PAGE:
A few weeks ago I was invited to a friend's farmhouse in Hsinchu. This three-sided house is nothing special; there are thousands of similar houses throughout Taiwan. However, in this blog, you can explore what life was like for most Taiwanese families in the not so distant past.
A while ago I wrote about an abandoned farmhouse in Taiwan that belonged to my wife's family (click here to read that blog). But this farmhouse is different because it is still being lived in.
Farmhouses in Taiwan tend to start with one house, then branch out on two sides to make a three-sided house with a square area in the center. Sometimes the houses become four-sided too.
An old lady that has probably lived here her entire life, along with a Taiwanese mountain dog, the most popular breed in Taiwan originally bred by Aboriginal tribes. You can also notice the typical red brick (which is actually more modern than other more primitive stone or mud brick houses) and ceramic roof. Also in both urban and rural houses, most Taiwanese people dry their clothes outside on a line and don't have a dryer.
Above is a traditional Taiwanese kitchen, with a traditional wood-fired stove, and a large sink area.
Beautiful old tilework near the sink.
Drying rack for washed pots.
An old cabinet, and behind it is a whizzer (to spin clothes dry) and bathroom out of sight. Some clothes here might still be washed by hand using excess water from the shower and then put in the clothes spinner. This is the traditional way to wash clothes in Taiwan.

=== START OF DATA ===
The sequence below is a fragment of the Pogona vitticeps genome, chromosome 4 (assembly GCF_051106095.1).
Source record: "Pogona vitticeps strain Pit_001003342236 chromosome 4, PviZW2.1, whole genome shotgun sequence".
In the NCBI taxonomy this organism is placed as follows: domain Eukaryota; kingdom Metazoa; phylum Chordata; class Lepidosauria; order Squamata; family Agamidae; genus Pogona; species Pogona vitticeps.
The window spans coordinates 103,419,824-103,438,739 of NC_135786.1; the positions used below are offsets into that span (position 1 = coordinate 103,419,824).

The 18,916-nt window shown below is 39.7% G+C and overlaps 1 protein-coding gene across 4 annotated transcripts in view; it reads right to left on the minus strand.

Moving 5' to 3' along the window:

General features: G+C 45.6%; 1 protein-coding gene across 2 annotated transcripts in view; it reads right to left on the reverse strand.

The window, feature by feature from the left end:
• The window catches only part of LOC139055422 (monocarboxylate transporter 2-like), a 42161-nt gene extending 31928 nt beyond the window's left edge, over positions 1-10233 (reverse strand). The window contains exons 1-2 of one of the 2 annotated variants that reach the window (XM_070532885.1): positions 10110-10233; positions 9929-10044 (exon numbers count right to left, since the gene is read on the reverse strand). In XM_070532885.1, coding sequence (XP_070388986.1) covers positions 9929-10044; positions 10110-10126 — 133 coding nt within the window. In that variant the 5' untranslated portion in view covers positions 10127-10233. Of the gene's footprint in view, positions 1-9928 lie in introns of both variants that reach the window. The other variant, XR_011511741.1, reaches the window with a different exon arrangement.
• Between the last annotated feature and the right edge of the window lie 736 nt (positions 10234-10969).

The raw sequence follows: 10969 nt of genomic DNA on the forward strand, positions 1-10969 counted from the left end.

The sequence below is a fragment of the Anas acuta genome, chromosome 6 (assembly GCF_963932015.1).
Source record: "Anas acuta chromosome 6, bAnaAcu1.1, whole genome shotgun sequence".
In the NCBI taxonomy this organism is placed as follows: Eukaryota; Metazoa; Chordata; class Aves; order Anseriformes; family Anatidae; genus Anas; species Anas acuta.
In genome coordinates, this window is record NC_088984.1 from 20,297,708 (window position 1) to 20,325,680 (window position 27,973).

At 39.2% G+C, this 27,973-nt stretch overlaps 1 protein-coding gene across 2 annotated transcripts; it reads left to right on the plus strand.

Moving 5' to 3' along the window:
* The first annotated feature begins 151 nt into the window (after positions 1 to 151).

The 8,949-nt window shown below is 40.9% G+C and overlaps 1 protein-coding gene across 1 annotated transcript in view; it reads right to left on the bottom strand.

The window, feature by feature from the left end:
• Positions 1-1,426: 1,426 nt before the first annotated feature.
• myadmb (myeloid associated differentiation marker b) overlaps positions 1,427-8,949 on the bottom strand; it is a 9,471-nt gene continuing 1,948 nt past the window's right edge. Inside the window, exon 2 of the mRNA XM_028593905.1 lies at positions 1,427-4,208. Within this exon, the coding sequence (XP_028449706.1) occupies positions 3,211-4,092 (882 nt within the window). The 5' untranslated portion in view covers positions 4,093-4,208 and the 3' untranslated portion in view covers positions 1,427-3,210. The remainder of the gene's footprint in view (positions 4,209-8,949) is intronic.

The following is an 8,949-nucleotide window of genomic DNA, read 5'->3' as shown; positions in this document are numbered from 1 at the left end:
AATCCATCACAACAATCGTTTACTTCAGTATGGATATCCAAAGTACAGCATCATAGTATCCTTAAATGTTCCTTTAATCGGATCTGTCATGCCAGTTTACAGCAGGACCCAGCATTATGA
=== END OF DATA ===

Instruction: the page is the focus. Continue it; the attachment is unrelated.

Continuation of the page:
Traditional family altar, with an offering of oranges.
Notice the photos of the ancestors on the wall.
Ancestral shrines in Taiwan (祖祠) or Buddha Shrines (佛堂) or God Tables (神桌) can be seen in pretty much everyone's house. Sometimes people separate them into three separate tables or altars, but usually, they are combined into one. Usually, pictures of deceased ancestors are also hung on the wall. Incense and sacrifices are offered here or on a table set in front of it, and red lights or candles are set on it, usually burning 24/7. Edible sacrifices are eaten by family members afterward.
For more info, see our blog about death rituals in Taiwan here.
Ancient wooden door still in use.
Brick arched doorway with a screen door.
Modern TV, internet, and A/C inside the old living room.
Roof still held up by wooden beams, with some extra storage space.
This is a traditional wooden Chinese bed, which was the dowry gift for grandma, I was told. Notice they sleep with a mosquito net. It seemed that most of the house was not bug proof. Also, the floor is plain concrete with no tile.
View of the farm house from above. Note that some of the roof has been replaced by sheet metal. It is hard to keep a roof waterproof in Taiwan.
Tractor full of oranges on the farm, the main crop.
Eating a fresh orange from the tree.
Also on this farm, they let us try out baking with hot coals in the ground, the traditional way of baking meat and potatoes.
We cooked corn, potatoes, and chicken.
Our feast at the end of the day.
Below are some awesome views from near the farmhouse in Beipu Township of Hsinchu, looking northeast toward the central mountain range.
Thanks for reading and stay tuned for more of our guide to Hsinchu to come!
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We are US Expats that have extensive experience living, working, and travelling in Taiwan. In our day, we had to learn many things about Taiwan the hard way. But we have come to learn that Taiwan is one of the best places in the world for Foreigners to live. Our blog does not represent the opinions of every foreigner in Taiwan. We are just trying to help others learn more about this beautiful country.